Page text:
By Parul Doshi
As my friend and I landed at the Jolly Grant airport in the city of Dehradun around noon, it occurred to me that she presented the perfect picture of an Indian-American tourist; with her hat, sunglasses and backpack at the ready. When I first suggested this trip to her, I was sceptical of her response. Her travels in India had started and ended with the two Tajs – the hotel in Mumbai and the spectacular structure in Agra.
So when she finally agreed to come to India and “explore” the interiors with me, I was jubilant. It was easy booking tickets to Dehradun via Delhi. We exited the tiny airport and she quickly took out a small planner which had a list of things to do in Dehradun. As we left the airport vicinity, the crisp morning air greeted us. Fresh smells of magnolia and greenery soothed us after our days in hot summery Bombay. On our way from Dehradun to Rishikesh, tree-lined roads with thick deodar forests greeted us. The wind brought with it an earthy fragrance mingled with the scent of flowers.
Soon, we started climbing the hills of the Shivalik – a range in the Himalayas that boasts of bearing the Gangotri and the Yamnotri in its womb. Our car passed through clouds and the whole landscape resembled a Monet painting. Far away, we could see the flow of the Ganges. The river accompanied us – at times parallel and at other times, distant like a sulking bride.
The moment we entered Rishikesh, we could feel the tranquillity and quietness of the surroundings. As one experiences the sheer poetry of the Ganges, one feels it ricochet within.
We had decided to explore the untouched and offbeat parts of Rishikesh, besides taking a dip in the Ganges. The next day, as we walked around the small lanes and by-lanes of Rishikesh, we came to the Parmarth Niketan, a popular Hindu temple and ashram that hosts the famous Ganga aarti every day. Further down, the lanes were crowded with pilgrims wearing saffron and chanting loudly, some of them wet from the dip in the holy river, small children running helter-skelter and sadhus asking for bhiksha in their quiet way. It indeed was a colourful sight. Shops selling gem stones, sweet shops selling local sweets and vegetarian fare and heavily crowded bookshops selling books on religion and spirituality along with loud honking of the scooters lend these small lanes of Rishikesh a unique dimension. In a whim of fancy, I felt the need to explore the end of that lane assuming it to be the end of the whole city. Completely overpowered by the sensual influx, we finally reached the end of that lane, only to reach a small cafe named, The Last Chance Cafe. Ironically, it shared its boundary wall with a Hindu crematorium (Smashan Bhoomi)!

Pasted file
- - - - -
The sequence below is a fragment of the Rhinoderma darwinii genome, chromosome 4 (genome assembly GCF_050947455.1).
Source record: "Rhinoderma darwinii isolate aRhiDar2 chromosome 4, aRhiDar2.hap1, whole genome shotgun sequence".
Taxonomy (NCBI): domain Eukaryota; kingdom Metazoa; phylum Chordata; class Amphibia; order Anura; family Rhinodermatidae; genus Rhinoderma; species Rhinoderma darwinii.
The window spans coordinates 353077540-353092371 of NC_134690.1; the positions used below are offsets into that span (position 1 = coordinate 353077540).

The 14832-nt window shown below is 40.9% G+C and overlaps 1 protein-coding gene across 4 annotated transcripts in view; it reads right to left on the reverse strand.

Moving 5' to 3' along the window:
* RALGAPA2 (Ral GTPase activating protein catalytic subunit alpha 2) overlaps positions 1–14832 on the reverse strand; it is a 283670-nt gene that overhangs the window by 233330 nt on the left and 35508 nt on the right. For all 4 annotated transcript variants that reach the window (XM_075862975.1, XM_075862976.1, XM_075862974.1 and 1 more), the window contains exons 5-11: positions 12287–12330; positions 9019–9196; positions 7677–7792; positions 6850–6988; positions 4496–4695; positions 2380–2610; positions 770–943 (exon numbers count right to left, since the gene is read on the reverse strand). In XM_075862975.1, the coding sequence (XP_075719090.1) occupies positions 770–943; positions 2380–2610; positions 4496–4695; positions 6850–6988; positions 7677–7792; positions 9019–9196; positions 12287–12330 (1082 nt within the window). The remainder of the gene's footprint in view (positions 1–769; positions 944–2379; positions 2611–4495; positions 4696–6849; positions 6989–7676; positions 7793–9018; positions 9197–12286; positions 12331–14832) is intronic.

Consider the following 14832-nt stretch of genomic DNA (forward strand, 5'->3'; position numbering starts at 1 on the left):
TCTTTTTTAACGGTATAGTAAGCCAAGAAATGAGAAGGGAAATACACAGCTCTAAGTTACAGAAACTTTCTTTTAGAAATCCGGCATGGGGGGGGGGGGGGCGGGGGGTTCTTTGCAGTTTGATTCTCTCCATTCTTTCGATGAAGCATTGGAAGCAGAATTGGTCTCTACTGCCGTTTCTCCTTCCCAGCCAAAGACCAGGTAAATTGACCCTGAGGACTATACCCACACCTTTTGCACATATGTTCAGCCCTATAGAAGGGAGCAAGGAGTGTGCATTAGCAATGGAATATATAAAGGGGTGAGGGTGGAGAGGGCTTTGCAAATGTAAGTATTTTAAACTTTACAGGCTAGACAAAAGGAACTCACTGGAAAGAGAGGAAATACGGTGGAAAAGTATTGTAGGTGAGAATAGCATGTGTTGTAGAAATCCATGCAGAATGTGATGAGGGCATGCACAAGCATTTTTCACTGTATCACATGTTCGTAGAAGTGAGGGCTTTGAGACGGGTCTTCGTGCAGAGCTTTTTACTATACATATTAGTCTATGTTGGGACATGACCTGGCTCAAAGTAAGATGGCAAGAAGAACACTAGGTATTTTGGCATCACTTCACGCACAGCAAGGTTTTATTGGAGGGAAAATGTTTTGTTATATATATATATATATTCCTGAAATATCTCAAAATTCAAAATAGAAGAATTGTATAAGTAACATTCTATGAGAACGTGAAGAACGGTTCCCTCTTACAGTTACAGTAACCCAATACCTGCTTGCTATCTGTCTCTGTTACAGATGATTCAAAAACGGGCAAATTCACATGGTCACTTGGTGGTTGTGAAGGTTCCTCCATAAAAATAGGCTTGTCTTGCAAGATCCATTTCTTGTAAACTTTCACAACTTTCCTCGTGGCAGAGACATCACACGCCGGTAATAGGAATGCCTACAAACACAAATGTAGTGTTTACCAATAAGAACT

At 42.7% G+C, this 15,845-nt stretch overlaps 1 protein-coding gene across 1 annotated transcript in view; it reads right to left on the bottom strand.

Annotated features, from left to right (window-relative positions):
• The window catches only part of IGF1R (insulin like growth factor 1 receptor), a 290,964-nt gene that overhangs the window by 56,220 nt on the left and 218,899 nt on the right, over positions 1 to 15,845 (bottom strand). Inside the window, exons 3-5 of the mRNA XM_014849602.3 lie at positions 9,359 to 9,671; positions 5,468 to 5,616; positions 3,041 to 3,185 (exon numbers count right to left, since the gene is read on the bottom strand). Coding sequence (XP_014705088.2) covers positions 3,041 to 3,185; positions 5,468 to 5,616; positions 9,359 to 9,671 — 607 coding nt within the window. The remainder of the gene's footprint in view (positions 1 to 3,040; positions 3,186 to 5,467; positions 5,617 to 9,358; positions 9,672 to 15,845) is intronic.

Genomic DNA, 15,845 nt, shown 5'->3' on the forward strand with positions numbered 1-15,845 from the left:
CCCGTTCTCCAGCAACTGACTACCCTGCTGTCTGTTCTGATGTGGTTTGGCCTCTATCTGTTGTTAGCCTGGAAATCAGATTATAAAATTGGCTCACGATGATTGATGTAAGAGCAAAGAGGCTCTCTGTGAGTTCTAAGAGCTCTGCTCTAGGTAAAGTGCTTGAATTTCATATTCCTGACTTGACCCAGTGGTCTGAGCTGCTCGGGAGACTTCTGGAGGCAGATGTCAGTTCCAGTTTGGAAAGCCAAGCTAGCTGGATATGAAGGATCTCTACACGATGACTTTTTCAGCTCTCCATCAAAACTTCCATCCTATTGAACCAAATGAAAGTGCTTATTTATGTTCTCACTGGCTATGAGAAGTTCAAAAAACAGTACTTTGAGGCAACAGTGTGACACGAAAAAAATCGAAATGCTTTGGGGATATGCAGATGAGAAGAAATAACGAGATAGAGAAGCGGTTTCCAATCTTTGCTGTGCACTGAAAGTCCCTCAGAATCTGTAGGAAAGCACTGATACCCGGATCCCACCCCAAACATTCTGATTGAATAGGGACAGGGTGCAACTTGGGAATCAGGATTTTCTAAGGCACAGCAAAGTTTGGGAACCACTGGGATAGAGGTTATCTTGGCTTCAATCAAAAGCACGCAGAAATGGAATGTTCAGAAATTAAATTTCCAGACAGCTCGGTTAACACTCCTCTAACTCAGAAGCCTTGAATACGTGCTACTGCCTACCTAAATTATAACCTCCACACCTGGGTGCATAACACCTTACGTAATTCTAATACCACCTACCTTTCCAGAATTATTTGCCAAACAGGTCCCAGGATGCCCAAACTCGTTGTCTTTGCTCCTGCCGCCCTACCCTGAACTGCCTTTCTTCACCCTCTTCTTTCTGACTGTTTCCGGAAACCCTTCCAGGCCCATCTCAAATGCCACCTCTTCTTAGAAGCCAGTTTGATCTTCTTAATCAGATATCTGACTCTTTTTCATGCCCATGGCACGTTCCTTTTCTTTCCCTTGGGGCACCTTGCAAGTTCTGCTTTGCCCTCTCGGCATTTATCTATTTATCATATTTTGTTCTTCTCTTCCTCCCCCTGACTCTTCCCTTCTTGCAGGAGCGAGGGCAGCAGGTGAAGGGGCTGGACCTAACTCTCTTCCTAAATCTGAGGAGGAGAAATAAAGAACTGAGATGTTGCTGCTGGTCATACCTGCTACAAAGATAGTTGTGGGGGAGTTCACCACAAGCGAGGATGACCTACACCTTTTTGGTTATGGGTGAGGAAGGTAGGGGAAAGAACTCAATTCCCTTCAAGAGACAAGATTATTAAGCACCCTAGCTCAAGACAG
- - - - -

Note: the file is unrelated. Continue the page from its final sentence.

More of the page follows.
In our quest for exploration, we moved further down and found a group of sadhus sitting below a huge mango tree, playing cards and smoking bidis. Out of curiosity, I went and asked them if anything lay beyond this place for us to see. At first, they completely ignored us. When I pestered them again and asked, “Baba, is there anything ahead?” Irritated by my enquiries, one Sadhu without looking up replied nonchalantly, “Nothing except the Beatles Ashram.”
“The Beatles Ashram?” my friend and I simultaneously squealed, creating a dramatic effect. The sadhu looked up at us, not moved by our reaction and said lazily, moving his hand as if he were swatting a fly, “Those singers from Amrika.” (May be for them all the foreigners were from the U.S.A.) My curiosity knew no bounds. I started walking ahead and suddenly came across an entrance with three conical structures decorated with round pebbles from the Ganges and a huge board hanging on its gate with the sign, ‘This property belongs to Rajaji National Park . Entry is prohibited.’ I knew a little bit about the Beatles’ visit to India and Rishikesh and their stay with Maharshi Mahesh Yogi, who had established his ashram there.Never in my wildest dreams, had I ever thought of encountering the ashram where Beatles spent their time in 1968. The Maharishi was already well-known among Britain’s hippie circles and had made numerous public appearances in the UK by the time he met the Beatles in London in 1967. It appears that in February 1968, highly fascinated by spirituality and Indian culture, the Beatles travelled to India to attend an advanced Transcendental Meditation (TM) training session at the ashram of Maharishi Mahesh Yogi. Amid widespread media attention and all the hype, their visit was one of the band’s most productive periods. Led by George Harrison’s commitment, their interest in the Maharishi and Transcendental Meditation changed Western attitudes about Indian spirituality and encouraged the study of Transcendental Meditation all over the world. As we all know, the Beatles already had a huge fan following. Their stay in Rishikesh became a huge incentive for a lot of foreigners and spiritual pursuers to visit the Ashram.Feeling all excited, I asked the sadhus again if I could go inside and see the ashram. “Please go away. There is nothing to see. It is all over. The ashram is dilapidated with its glory gone. Please go away,” one of them, visibly annoyed, snapped. Disappointed, we came back to our hotel room. But somehow, the place struck a chord within me. I couldn’t forget that place and its solitude. I decided to visit again. The next day, I went alone – cautious yet determined. It was 11 a.m. and the sun brightly spread its halo over me, even as it played hide and seek with the clouds. When I reached the ashram, I found it quiet and lonely. No sadhus flocking under the mango tree to play cards. Taking a deep breath, I approached the gate – entry was prohibited. I could hear the rhythmic sound of the Ganges in the distance, enveloping my senses with its musicality.